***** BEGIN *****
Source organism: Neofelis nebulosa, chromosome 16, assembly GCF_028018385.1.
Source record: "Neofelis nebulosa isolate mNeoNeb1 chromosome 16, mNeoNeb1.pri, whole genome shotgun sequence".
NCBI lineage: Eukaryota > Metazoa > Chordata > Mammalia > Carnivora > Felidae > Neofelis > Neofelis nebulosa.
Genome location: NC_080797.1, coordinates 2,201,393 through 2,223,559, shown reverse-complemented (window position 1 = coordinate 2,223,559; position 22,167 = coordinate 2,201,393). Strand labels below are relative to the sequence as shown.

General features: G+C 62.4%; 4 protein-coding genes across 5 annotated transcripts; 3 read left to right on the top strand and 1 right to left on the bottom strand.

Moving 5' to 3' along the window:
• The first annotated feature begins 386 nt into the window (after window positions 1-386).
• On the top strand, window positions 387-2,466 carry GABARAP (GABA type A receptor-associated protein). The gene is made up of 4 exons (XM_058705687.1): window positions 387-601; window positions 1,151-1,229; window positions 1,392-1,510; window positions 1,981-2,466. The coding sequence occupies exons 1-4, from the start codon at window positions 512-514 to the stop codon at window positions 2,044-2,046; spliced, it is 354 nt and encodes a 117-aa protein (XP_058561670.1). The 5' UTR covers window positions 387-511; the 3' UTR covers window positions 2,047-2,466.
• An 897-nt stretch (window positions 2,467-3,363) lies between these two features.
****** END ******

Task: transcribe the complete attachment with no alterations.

Source organism: Neofelis nebulosa, chromosome 16, assembly GCF_028018385.1.
Source record: "Neofelis nebulosa isolate mNeoNeb1 chromosome 16, mNeoNeb1.pri, whole genome shotgun sequence".
NCBI lineage: Eukaryota > Metazoa > Chordata > Mammalia > Carnivora > Felidae > Neofelis > Neofelis nebulosa.
Genome location: NC_080797.1, coordinates 2,201,393 through 2,223,559, shown reverse-complemented (window position 1 = coordinate 2,223,559; position 22,167 = coordinate 2,201,393). Strand labels below are relative to the sequence as shown.

General features: G+C 62.4%; 4 protein-coding genes across 5 annotated transcripts; 3 read left to right on the top strand and 1 right to left on the bottom strand.

Moving 5' to 3' along the window:
• The first annotated feature begins 386 nt into the window (after window positions 1-386).
• On the top strand, window positions 387-2,466 carry GABARAP (GABA type A receptor-associated protein). The gene is made up of 4 exons (XM_058705687.1): window positions 387-601; window positions 1,151-1,229; window positions 1,392-1,510; window positions 1,981-2,466. The coding sequence occupies exons 1-4, from the start codon at window positions 512-514 to the stop codon at window positions 2,044-2,046; spliced, it is 354 nt and encodes a 117-aa protein (XP_058561670.1). The 5' UTR covers window positions 387-511; the 3' UTR covers window positions 2,047-2,466.
• An 897-nt stretch (window positions 2,467-3,363) lies between these two features.